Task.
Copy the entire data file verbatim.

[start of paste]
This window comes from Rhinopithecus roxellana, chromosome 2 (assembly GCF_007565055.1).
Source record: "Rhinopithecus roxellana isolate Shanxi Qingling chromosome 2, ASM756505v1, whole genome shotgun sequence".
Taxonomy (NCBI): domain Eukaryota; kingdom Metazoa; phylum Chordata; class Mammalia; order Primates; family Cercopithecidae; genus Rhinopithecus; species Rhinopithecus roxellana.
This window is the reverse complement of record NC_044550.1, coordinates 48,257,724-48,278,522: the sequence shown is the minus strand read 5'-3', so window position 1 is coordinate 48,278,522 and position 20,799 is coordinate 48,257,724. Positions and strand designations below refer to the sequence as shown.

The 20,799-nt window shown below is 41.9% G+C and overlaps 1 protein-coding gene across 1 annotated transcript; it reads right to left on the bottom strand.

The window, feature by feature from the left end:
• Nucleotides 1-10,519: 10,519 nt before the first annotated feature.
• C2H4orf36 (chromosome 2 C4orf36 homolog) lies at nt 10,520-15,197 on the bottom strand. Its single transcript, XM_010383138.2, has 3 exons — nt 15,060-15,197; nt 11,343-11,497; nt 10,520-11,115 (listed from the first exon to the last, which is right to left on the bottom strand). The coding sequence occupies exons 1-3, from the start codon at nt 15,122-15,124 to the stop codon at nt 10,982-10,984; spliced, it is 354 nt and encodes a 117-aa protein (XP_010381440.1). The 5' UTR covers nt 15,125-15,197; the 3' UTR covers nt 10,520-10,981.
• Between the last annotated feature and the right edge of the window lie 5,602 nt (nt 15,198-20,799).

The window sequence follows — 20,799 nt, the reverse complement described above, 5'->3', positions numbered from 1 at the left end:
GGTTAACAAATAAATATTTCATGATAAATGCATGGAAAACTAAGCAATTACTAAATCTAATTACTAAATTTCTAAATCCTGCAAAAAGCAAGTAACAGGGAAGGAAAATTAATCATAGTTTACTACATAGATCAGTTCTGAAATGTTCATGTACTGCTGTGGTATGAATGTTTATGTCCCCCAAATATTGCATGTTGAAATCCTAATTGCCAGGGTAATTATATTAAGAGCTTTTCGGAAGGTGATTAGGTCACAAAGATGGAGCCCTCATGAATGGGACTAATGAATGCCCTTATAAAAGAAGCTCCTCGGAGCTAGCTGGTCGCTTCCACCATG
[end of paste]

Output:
This window comes from Rhinopithecus roxellana, chromosome 2 (assembly GCF_007565055.1).
Source record: "Rhinopithecus roxellana isolate Shanxi Qingling chromosome 2, ASM756505v1, whole genome shotgun sequence".
Taxonomy (NCBI): domain Eukaryota; kingdom Metazoa; phylum Chordata; class Mammalia; order Primates; family Cercopithecidae; genus Rhinopithecus; species Rhinopithecus roxellana.
This window is the reverse complement of record NC_044550.1, coordinates 48,257,724-48,278,522: the sequence shown is the minus strand read 5'-3', so window position 1 is coordinate 48,278,522 and position 20,799 is coordinate 48,257,724. Positions and strand designations below refer to the sequence as shown.

The 20,799-nt window shown below is 41.9% G+C and overlaps 1 protein-coding gene across 1 annotated transcript; it reads right to left on the bottom strand.

The window, feature by feature from the left end:
• Nucleotides 1-10,519: 10,519 nt before the first annotated feature.
• C2H4orf36 (chromosome 2 C4orf36 homolog) lies at nt 10,520-15,197 on the bottom strand. Its single transcript, XM_010383138.2, has 3 exons — nt 15,060-15,197; nt 11,343-11,497; nt 10,520-11,115 (listed from the first exon to the last, which is right to left on the bottom strand). The coding sequence occupies exons 1-3, from the start codon at nt 15,122-15,124 to the stop codon at nt 10,982-10,984; spliced, it is 354 nt and encodes a 117-aa protein (XP_010381440.1). The 5' UTR covers nt 15,125-15,197; the 3' UTR covers nt 10,520-10,981.
• Between the last annotated feature and the right edge of the window lie 5,602 nt (nt 15,198-20,799).

The window sequence follows — 20,799 nt, the reverse complement described above, 5'->3', positions numbered from 1 at the left end:
GGTTAACAAATAAATATTTCATGATAAATGCATGGAAAACTAAGCAATTACTAAATCTAATTACTAAATTTCTAAATCCTGCAAAAAGCAAGTAACAGGGAAGGAAAATTAATCATAGTTTACTACATAGATCAGTTCTGAAATGTTCATGTACTGCTGTGGTATGAATGTTTATGTCCCCCAAATATTGCATGTTGAAATCCTAATTGCCAGGGTAATTATATTAAGAGCTTTTCGGAAGGTGATTAGGTCACAAAGATGGAGCCCTCATGAATGGGACTAATGAATGCCCTTATAAAAGAAGCTCCTCGGAGCTAGCTGGTCGCTTCCACCATG